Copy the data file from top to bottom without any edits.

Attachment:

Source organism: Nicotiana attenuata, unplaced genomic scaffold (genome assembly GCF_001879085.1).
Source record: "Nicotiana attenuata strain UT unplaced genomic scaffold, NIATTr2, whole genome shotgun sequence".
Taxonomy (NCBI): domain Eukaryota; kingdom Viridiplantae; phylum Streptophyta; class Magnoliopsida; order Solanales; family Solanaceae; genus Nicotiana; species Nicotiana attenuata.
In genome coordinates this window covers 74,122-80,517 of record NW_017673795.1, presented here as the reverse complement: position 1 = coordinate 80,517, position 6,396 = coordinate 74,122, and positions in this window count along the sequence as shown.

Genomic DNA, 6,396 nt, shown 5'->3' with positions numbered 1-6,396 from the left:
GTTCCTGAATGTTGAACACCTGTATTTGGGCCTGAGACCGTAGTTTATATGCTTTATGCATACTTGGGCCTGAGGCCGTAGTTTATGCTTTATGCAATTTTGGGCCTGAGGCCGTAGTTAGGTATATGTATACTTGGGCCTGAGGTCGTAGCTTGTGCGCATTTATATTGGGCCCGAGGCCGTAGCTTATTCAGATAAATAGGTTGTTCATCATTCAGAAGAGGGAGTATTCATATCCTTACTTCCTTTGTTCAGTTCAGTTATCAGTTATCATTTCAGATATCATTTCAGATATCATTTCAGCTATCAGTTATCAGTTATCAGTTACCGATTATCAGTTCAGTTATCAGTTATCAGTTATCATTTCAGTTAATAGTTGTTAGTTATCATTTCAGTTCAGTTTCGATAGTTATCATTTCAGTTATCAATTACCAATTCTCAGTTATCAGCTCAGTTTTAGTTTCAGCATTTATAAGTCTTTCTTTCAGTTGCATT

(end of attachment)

Source organism: Nicotiana attenuata, unplaced genomic scaffold (genome assembly GCF_001879085.1).
Source record: "Nicotiana attenuata strain UT unplaced genomic scaffold, NIATTr2, whole genome shotgun sequence".
Taxonomy (NCBI): domain Eukaryota; kingdom Viridiplantae; phylum Streptophyta; class Magnoliopsida; order Solanales; family Solanaceae; genus Nicotiana; species Nicotiana attenuata.
In genome coordinates this window covers 74,122-80,517 of record NW_017673795.1, presented here as the reverse complement: position 1 = coordinate 80,517, position 6,396 = coordinate 74,122, and positions in this window count along the sequence as shown.

Genomic DNA, 6,396 nt, shown 5'->3' with positions numbered 1-6,396 from the left:
GTTCCTGAATGTTGAACACCTGTATTTGGGCCTGAGACCGTAGTTTATATGCTTTATGCATACTTGGGCCTGAGGCCGTAGTTTATGCTTTATGCAATTTTGGGCCTGAGGCCGTAGTTAGGTATATGTATACTTGGGCCTGAGGTCGTAGCTTGTGCGCATTTATATTGGGCCCGAGGCCGTAGCTTATTCAGATAAATAGGTTGTTCATCATTCAGAAGAGGGAGTATTCATATCCTTACTTCCTTTGTTCAGTTCAGTTATCAGTTATCATTTCAGATATCATTTCAGATATCATTTCAGCTATCAGTTATCAGTTATCAGTTACCGATTATCAGTTCAGTTATCAGTTATCAGTTATCATTTCAGTTAATAGTTGTTAGTTATCATTTCAGTTCAGTTTCGATAGTTATCATTTCAGTTATCAATTACCAATTCTCAGTTATCAGCTCAGTTTTAGTTTCAGCATTTATAAGTCTTTCTTTCAGTTGCATT